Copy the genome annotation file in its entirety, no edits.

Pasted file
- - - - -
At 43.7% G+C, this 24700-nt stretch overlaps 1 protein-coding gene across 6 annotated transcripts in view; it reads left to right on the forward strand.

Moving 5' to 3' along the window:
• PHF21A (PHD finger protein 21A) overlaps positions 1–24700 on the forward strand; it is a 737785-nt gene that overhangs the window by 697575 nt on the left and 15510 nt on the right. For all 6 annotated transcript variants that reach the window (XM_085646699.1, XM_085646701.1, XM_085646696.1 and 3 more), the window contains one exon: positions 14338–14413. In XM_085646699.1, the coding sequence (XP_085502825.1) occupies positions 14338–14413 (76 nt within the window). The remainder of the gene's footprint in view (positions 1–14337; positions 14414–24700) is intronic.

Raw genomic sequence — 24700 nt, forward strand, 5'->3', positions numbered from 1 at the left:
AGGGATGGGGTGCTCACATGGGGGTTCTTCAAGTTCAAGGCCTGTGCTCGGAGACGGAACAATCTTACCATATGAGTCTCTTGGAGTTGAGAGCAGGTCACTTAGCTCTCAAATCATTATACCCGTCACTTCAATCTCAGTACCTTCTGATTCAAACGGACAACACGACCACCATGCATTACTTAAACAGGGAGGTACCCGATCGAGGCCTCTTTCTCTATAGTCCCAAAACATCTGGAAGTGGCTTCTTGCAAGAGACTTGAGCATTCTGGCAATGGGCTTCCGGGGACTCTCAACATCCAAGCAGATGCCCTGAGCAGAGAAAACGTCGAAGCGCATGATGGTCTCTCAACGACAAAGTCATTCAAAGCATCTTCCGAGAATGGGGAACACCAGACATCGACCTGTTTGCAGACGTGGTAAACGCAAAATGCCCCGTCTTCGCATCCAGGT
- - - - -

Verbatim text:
At 43.7% G+C, this 24700-nt stretch overlaps 1 protein-coding gene across 6 annotated transcripts in view; it reads left to right on the forward strand.

Moving 5' to 3' along the window:
• PHF21A (PHD finger protein 21A) overlaps positions 1–24700 on the forward strand; it is a 737785-nt gene that overhangs the window by 697575 nt on the left and 15510 nt on the right. For all 6 annotated transcript variants that reach the window (XM_085646699.1, XM_085646701.1, XM_085646696.1 and 3 more), the window contains one exon: positions 14338–14413. In XM_085646699.1, the coding sequence (XP_085502825.1) occupies positions 14338–14413 (76 nt within the window). The remainder of the gene's footprint in view (positions 1–14337; positions 14414–24700) is intronic.

Raw genomic sequence — 24700 nt, forward strand, 5'->3', positions numbered from 1 at the left:
AGGGATGGGGTGCTCACATGGGGGTTCTTCAAGTTCAAGGCCTGTGCTCGGAGACGGAACAATCTTACCATATGAGTCTCTTGGAGTTGAGAGCAGGTCACTTAGCTCTCAAATCATTATACCCGTCACTTCAATCTCAGTACCTTCTGATTCAAACGGACAACACGACCACCATGCATTACTTAAACAGGGAGGTACCCGATCGAGGCCTCTTTCTCTATAGTCCCAAAACATCTGGAAGTGGCTTCTTGCAAGAGACTTGAGCATTCTGGCAATGGGCTTCCGGGGACTCTCAACATCCAAGCAGATGCCCTGAGCAGAGAAAACGTCGAAGCGCATGATGGTCTCTCAACGACAAAGTCATTCAAAGCATCTTCCGAGAATGGGGAACACCAGACATCGACCTGTTTGCAGACGTGGTAAACGCAAAATGCCCCGTCTTCGCATCCAGGT